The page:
versus those values we will calculate as the result of applying
the formulae? We list them here:
The average arrival rate into the queue: λ.
The average service time at the server: S.
The Greek letters are part of the historical baggage in queueing theory and used in almost every textbook
on the subject. There's no point trying to fight that now.
Figure 2: PDQ parameters for characterizing the M/M/1 queue in Fig. 1
The throughtput, X, coming out of the server is the same as the arrival rate, λ coming into
the queue because it is assumed to be in steady state. This point it discussed at length in
Analyzing Computer System Performance with Perl::PDQ
With these input parameters we can calculate all other performance quantities (outputs) of interest.
The average residence time a customer spends getting through the queueing system:
R = S / (1 − λS).
The utilization of the server: ρ = λS.
The average queue length of the system: Q = λR.
The average waiting time a customer can expect to spend before getting service: W = R − ρ.
To apply these relationships, we need to choose some values for λ and S.
We choose the following values so as to keep the arithmetic simple.
The average arrival rate: λ = 0.5 customers per second.
The average service time: S = 1.0 second.
Then, the resulting queueing characteristics can be calculated using the above formulae.
R = 1.0 /(1 − 0.5 * 1.0) = 2.0 seconds.
ρ = 0.5 or 50%.
Q = 0.5 * 2.0 = 1.0 customers.
W = 2.0 − 0.5 = 1.5 seconds.
For more realistic performance models we can combine a flow of "customers" between many different
types pf queues; some like this one and others that are even more complex. Such calculations become
extremely tedious and error-prone when you try to do them by hand. That's where PDQ comes in.
In PDQ, the simple M/M/1 performance model described above would be coded in Perl as follows:
$arrivRate = 0.75;
$servTime = 1.0;
# Initialize PDQ and add a comment about the model
pdq::Init("Open Network with M/M/1");
pdq::SetComment("This is just a very simple example.");
# Define the workload and circuit type
# Define the queueing center
pdq::CreateNode("Server", $pdq::CEN, $pdq::FCFS);
# Define service demand due to workload on the queueing center
pdq::SetDemand("Server", "Work", $servTime);
# Change units labels to suit
# Solve the model
# Must use the Canonical method for an open network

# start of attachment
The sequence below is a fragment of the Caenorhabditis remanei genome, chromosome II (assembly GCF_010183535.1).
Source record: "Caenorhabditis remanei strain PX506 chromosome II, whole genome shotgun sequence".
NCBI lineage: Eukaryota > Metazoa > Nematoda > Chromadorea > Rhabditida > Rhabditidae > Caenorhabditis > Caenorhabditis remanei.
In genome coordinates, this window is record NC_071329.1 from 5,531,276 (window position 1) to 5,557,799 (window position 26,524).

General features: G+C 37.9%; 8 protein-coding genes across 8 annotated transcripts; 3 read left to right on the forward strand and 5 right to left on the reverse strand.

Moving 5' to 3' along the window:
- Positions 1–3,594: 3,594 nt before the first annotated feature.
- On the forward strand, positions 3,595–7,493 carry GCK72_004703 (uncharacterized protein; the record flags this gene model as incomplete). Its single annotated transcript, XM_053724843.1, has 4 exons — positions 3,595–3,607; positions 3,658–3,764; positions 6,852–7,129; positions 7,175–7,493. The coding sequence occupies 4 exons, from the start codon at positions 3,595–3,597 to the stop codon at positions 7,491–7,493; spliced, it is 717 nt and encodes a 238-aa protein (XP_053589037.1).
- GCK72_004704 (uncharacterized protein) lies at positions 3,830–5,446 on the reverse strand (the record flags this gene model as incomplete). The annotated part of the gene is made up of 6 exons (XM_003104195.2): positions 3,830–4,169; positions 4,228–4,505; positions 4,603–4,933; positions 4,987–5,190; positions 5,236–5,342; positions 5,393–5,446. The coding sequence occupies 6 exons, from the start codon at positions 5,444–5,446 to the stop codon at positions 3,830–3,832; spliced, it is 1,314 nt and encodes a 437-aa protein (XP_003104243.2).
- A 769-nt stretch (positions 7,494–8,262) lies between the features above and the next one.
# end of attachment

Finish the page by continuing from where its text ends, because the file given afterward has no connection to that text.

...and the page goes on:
# Generate a generic performance report
This might look like a lot of code for such a simple model, but realize
that most of the code is for initialization and other set-up. When
amortized over more realistic computer models, that becomes a much smaller
fraction of the total code. Note also, that additional comment lines
have been included to assist you in reading this particular model.
In general, after some practice, you won't need those in every model.
The corresponding standard PDQ report summarizes all the input parameters for the PDQ model,
then outputs all the computed performance metrics.
PRETTY DAMN QUICK REPORT
*** on Mon Sep 7 17:19:18 2015 ***
*** for Open Network with M/M/1 ***
*** PDQ Version 6.2.0 Build 082015 ***
COMMENT: This is just a very simple example.
******** PDQ Model INPUTS ********
Node Sched Resource Workload Class Demand
---- ----- -------- -------- ----- ------
1 FCFS Server Work Open 1.0000
Queueing Circuit Totals
Arrivals per Secs Demand
-------- -------- -------
Work 0.7500 1.0000
******** PDQ Model OUTPUTS ********
Solution Method: CANON
******** SYSTEM Performance ********
Metric Value Unit
------ ----- ----
Number in system 3.0000 Cust
Mean throughput 0.7500 Cust/Secs
Response time 4.0000 Secs
Stretch factor 4.0000
Max throughput 1.0000 Cust/Secs
Min response 1.0000 Secs
******** RESOURCE Performance ********
Metric Resource Work Value Unit
------ -------- ---- ----- ----
Capacity Server Work 1 Servers
Throughput Server Work 0.7500 Cust/Secs
In service Server Work 0.7500 Cust
Utilization Server Work 75.0000 Percent
Queue length Server Work 3.0000 Cust
Waiting line Server Work 2.2500 Cust
Waiting time Server Work 3.0000 Secs
Residence time Server Work 4.0000 Secs